The Achiever | Optimization Solutions Consultingtop
MARCH 2011

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Welcome to this issue of "The Achiever," a monthly newsletter brought to you by Optimization Solutions Consulting!

This months focus is on the Decision Making, Marketing, and Performance Improvement considerations that are essential to building a thriving business.


Walter Swindell, II - President
Optimization Solutions Consulting, LLC  
In This Issue...

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article1Decisions, Habits, and Attitudes
Decisions, Habits & AttitudesEvery day we are bombarded by decisions ... what to do, what to eat, what to wear, what to read, what to watch or listen to, what to buy, what to say ... the decisions are never ending.

The never-ending process of making decisions continues throughout your workday. Every time an employee asks you a question like, "Can I leave early to go to my son's lacrosse game, or Mary just called off sick and we need her part of the project today, what do we do?" You are making decisions that impact your team or department's results.

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article2Planning and Building a Sustainable Business
Sustainable BusinessBuilding your business and developing yourself are both growth processes that will occur over time. Building a business implies having to develop your skills and/or manage other people who can build the necessary processes to perform necessary business functions. While many people equate success with working, truly successful people attribute their success to working smart. In the beginning, you will need to do both. And if you do both, in the end you will find you have built something that will endure.

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article3Determining and Improving Performance Gaps
Performance GapsHuman capital is a top priority in today's organizations. In fact many organizations are faced with the reality that they need to get more results through smaller and perhaps more fragmented teams. As your employees have added and shifted roles, positions, and responsibilities, how do you know you have the right people in the right positions in order to maximize your organization's efforts and outcomes?

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article4Marketing: Your Brand is About More than Just Good Looks
First let's clear up a common misconception of what a "Brand" really is. A brand is more than just your company's name or logo. It's more than just a particular type of product you offer such as Q-tips brand of cotton swabs. It's more than just the look of the packaging of your product. In a nutshell your "Brand" is the culmination of everything your prospect's 5 senses can pick up on about you.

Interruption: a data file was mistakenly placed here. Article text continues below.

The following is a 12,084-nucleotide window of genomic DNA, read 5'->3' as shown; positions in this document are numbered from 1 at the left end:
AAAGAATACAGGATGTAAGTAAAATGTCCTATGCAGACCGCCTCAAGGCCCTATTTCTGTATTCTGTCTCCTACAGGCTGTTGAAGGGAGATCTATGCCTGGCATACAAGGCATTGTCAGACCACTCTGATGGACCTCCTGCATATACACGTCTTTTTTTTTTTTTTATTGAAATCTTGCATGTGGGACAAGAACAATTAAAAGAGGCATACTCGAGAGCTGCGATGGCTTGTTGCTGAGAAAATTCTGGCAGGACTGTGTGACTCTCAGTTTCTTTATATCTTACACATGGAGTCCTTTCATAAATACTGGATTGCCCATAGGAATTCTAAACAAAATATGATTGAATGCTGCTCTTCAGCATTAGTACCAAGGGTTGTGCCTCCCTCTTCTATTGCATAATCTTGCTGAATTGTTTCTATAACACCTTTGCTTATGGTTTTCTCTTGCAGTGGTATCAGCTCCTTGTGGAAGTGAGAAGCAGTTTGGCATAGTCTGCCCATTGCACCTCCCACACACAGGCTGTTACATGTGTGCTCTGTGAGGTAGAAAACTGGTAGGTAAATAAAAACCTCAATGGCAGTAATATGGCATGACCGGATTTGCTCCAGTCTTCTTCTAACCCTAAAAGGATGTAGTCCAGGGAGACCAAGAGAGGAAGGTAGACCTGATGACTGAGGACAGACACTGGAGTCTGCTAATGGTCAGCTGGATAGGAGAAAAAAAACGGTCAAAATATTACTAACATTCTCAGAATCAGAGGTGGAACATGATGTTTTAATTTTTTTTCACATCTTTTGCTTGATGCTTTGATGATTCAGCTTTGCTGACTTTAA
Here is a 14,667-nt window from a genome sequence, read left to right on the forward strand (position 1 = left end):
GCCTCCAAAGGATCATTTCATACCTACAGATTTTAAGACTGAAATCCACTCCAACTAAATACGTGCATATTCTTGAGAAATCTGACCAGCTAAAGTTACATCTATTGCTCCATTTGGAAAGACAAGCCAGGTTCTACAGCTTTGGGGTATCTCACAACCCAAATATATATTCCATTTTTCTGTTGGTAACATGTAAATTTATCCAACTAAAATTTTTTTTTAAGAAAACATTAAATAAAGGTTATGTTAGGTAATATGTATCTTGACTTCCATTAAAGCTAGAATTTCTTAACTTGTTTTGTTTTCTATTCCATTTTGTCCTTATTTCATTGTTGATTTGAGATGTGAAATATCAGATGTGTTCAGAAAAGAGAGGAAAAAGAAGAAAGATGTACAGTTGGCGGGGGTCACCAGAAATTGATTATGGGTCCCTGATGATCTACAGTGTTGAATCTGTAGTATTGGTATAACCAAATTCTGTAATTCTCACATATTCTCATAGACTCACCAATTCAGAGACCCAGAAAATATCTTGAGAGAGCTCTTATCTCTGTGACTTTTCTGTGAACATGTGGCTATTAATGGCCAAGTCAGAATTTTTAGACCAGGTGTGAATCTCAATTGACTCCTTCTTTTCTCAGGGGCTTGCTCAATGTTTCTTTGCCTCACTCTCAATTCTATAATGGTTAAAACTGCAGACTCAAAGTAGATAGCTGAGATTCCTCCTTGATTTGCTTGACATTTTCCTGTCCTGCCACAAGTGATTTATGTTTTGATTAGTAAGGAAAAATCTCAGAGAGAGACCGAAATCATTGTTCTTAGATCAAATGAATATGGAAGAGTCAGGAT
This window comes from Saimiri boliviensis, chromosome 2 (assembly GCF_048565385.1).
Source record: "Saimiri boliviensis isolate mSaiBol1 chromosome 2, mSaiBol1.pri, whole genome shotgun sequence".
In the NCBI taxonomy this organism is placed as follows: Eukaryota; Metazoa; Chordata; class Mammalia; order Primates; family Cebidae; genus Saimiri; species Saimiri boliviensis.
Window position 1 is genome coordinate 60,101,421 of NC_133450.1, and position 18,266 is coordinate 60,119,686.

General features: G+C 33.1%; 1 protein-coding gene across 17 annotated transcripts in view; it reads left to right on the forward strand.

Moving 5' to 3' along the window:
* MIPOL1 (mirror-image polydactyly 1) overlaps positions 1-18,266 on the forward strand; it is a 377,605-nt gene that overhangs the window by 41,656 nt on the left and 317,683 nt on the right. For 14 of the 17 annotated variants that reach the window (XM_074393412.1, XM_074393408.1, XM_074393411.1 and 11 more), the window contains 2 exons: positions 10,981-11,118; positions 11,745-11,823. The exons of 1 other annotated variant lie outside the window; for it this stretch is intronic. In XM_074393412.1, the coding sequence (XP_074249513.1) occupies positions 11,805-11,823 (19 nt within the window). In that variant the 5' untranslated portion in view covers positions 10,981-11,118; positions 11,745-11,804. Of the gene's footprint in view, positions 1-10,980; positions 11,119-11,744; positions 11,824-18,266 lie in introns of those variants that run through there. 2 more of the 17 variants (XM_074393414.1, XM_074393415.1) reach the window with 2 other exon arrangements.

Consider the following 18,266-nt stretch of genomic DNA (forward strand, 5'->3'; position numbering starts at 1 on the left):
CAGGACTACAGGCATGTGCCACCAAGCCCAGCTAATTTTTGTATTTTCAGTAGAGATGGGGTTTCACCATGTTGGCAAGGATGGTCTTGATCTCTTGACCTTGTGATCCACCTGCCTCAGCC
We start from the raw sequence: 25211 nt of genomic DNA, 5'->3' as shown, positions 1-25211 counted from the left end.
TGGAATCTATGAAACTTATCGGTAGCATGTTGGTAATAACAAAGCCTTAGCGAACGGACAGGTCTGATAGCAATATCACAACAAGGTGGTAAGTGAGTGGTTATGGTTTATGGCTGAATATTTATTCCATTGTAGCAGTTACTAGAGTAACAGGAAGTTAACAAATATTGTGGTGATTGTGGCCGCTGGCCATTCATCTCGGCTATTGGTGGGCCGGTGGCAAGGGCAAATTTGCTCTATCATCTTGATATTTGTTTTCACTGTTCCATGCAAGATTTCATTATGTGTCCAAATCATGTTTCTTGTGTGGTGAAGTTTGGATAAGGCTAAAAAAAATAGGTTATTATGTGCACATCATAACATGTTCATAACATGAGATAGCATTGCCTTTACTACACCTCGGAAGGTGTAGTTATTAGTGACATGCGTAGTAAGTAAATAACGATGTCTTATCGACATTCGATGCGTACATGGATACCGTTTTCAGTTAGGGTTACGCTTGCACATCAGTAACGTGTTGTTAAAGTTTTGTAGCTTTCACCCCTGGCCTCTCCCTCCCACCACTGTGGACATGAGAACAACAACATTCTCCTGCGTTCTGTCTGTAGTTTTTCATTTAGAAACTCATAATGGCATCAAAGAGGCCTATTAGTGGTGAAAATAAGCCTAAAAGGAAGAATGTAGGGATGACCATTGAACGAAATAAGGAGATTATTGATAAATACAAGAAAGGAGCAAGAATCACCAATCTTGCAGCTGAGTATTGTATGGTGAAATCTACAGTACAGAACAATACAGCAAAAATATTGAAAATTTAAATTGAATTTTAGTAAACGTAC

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article1_contdDecisions, Habits, and Attitudes (continued)

Fortunately, most decisions require very little conscious thought. In fact, we actually made many of the decisions a long time ago, and we're simply executing them now out of unconscious habit. For example, we spend little or no time deliberating what driving route we take to work, what errands need to be accomplished over the weekend, or what clothes you throw on after getting home from work.

The emotional intensity of decisions depends upon the perspective of the decision maker. To a corporate executive, a decision that involves millions of dollars can seem routine, while the president of a local service club might agonize over luncheon arrangements for 15 members. A married couple might spend considerable time and energy deciding what color to paint their living room, while a marketing executive might design packaging for an entire product line in a very short time. Your attitudes and habits influence your actions and thoughts. You can improve your decision making skills by becoming aware of the existing attitudes and habits that have shaped your decisions in the past.

Take a few moments to list some of the important decisions you made in the past five years. Evaluate the quality of those decisions.


Did they produce the results you wanted? Are there any decisions you would change?

Next examine your decision making style. Did you tend to make the decisions impulsively, or did you take time to examine all of the facts? Did you involve others, or did you decide alone? Did you make the decision in a timely manner, or did you procrastinate? Did your decisions align with your goals, or were you swayed by external influences and other people's opinions? Were there any decisions on your list that you made against your better judgment? Perhaps you had a hunch about what you should do, but you disregarded it. How did those decisions turn out? Write down your observations. Can you identify the habits and attitudes that either helped or hindered your decision making in the past?